Students enter silently according to the Daily Entrance Routine. All students are spread out around the room so that they are sitting at isolated spots. Some noise canceling headphones and dividers are provided. A timer on the SmartBoard displays the amount of time left until the end of class. The timer is not started until all students receive their test books and bubbles sheets.
A total of 7 standards were assessed on this test, each is listed below with the number of questions linked to the standard. There were a total of 20 questions on this test, 18 multiple choice and 2 open response.
The 3 lowest mastered standards are 7.G.1 (27%), 7.RP.1(45%) and 7.RP.2 (52%). Each percentage represents the percent of students who “mastered” that standard as measured by their responses in the test. I begin diving into the data by looking at the lowest in mastery, the geometry standard on scale drawings. This one hurts the most because I feel like I did a good job presenting the concepts within real world contexts, but I remind myself that I cannot make any determinations until I look more closely at the data.
The lowest in percentage of these 5 questions is #11, a multiple choice question that only 10% of my 7th graders answered correctly. It reads:
Jake has a rectangular map of his hometown. The dimensions of the map are 5 inches by 6 inches, and the scale is 1 inch = 0.5 mile. Jake redrew the map so that its final dimensions are 10 inches by 12 inches. What scale should Jake include on the enlarged map?
A. 12 inches = 0.5 mile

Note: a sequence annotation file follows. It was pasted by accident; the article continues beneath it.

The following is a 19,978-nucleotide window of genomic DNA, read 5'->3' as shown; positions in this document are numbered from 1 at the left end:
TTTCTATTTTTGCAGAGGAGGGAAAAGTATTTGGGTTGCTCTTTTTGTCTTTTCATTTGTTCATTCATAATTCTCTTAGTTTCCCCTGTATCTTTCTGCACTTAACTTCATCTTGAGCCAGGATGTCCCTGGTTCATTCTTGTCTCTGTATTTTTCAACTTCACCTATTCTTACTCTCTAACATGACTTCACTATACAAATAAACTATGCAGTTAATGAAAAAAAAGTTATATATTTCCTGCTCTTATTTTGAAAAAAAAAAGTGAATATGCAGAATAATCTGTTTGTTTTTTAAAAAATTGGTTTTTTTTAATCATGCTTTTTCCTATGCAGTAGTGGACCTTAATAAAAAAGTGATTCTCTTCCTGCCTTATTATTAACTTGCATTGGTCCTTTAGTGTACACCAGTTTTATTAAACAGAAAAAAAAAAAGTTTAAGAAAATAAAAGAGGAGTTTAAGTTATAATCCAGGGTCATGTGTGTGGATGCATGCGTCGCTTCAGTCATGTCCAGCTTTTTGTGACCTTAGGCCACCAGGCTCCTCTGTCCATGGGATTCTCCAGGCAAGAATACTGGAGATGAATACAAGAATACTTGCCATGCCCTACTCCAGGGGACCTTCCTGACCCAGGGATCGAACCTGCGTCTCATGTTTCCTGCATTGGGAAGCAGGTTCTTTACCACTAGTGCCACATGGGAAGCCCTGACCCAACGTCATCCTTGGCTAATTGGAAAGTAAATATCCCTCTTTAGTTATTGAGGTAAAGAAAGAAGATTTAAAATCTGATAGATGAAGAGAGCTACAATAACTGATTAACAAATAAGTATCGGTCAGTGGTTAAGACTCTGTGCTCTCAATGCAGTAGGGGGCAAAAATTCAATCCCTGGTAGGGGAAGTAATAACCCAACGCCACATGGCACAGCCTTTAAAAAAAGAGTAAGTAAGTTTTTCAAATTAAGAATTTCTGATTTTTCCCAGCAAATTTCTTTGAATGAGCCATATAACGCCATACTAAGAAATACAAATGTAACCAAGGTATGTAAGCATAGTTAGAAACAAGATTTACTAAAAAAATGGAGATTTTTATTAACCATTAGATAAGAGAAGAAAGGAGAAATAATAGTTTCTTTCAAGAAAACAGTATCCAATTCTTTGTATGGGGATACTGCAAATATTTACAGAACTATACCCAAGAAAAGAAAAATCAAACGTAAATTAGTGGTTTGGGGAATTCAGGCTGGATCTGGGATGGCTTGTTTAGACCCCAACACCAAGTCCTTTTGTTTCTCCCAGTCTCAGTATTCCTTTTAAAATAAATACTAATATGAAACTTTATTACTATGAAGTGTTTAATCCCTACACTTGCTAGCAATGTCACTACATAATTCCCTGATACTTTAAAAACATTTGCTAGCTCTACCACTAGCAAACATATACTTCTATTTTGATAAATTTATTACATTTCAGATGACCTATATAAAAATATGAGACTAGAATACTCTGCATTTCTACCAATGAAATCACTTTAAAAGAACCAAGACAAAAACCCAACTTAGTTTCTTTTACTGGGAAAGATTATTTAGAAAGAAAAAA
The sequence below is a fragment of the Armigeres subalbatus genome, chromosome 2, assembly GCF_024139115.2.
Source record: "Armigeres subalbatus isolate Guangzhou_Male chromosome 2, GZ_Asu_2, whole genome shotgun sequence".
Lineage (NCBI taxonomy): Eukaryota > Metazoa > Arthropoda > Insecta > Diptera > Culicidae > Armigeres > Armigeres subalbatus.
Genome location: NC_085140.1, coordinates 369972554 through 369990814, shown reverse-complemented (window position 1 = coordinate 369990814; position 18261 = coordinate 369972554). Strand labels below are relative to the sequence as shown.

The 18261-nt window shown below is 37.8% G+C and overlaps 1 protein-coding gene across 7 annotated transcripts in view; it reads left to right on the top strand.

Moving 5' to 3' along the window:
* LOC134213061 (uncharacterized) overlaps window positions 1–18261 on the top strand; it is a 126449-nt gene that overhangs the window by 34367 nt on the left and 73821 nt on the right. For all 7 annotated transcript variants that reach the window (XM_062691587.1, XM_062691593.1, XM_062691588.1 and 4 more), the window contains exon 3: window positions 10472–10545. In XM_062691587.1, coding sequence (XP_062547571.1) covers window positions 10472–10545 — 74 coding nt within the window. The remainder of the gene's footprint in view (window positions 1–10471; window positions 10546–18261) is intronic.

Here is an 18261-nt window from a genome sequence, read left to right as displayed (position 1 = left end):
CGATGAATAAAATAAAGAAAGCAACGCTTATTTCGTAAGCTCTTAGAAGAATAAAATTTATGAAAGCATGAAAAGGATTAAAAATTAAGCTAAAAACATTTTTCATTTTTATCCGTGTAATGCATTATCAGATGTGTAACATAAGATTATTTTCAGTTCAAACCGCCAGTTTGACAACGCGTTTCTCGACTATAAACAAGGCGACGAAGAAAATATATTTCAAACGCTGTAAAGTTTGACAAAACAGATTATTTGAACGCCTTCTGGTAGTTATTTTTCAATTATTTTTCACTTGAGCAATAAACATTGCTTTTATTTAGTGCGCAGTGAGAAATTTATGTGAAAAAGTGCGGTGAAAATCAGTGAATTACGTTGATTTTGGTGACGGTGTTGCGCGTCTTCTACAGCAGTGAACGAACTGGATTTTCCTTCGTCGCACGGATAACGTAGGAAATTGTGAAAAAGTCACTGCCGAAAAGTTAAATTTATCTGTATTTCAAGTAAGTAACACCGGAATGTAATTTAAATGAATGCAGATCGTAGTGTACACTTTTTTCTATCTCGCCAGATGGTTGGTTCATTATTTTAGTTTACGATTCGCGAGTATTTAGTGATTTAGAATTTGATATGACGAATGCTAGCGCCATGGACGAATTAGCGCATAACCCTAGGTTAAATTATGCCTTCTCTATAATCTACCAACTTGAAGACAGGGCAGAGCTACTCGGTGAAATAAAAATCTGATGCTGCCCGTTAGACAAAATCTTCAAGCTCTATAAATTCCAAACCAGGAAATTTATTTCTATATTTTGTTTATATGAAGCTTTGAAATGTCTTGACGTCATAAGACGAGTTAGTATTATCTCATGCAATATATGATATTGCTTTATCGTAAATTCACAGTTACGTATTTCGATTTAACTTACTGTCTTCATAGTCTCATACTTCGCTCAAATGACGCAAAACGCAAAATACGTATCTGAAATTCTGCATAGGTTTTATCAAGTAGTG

B. 2 inches = 1 mile
C. 1 inch = 0.25 mile
D. I inch = 1 mile
Our regional data team has been doing an excellent job creating reports that allow me to analyze my data easily, eliminating the burden of having to create this spreadsheet myself.
As can be seen, it is a spreadsheet that is color coded to indicate incorrect answers. Anywhere that there is a grey, blank box it indicates a correct answer given. For question 11 mentioned above, the correct answer is C. Before theorizing about all the different reasons students may not be getting this question correctly, (multiple steps, use of logic, trying out all the answer choices, etc) it is best to analyze the answers given. According to the spreadsheet, it looks like the most common wrong answer was letter B.
*Note: I use countif formulas on excel sometimes to determine the most popular wrong answer. I am lucky to have an awesome data team that already calculates these details for me in a separate report, but once upon a time, I had to do this on my own. Countif formulas to the rescue:
Now, why B? My best interpretation is that students compared the old map with the new map where the proportion IS 1 : 2. Also, the dimensions were doubled from the old map to the new map, which would make sense why students thought this would be the answer. It’s important not to fully assume this is the entire reason behind this wrong answer and I still have to check in with those 39 students to verify if my assumption is correct. By analyzing this piece of data though, I can form a plan about the way in which I will review this problem and with which strategies I must arm my students.
This in-depth process for each question is lengthy, but it will save time in the long run, making sure we are reviewing the topics that most need review, and eliminating the most common issues.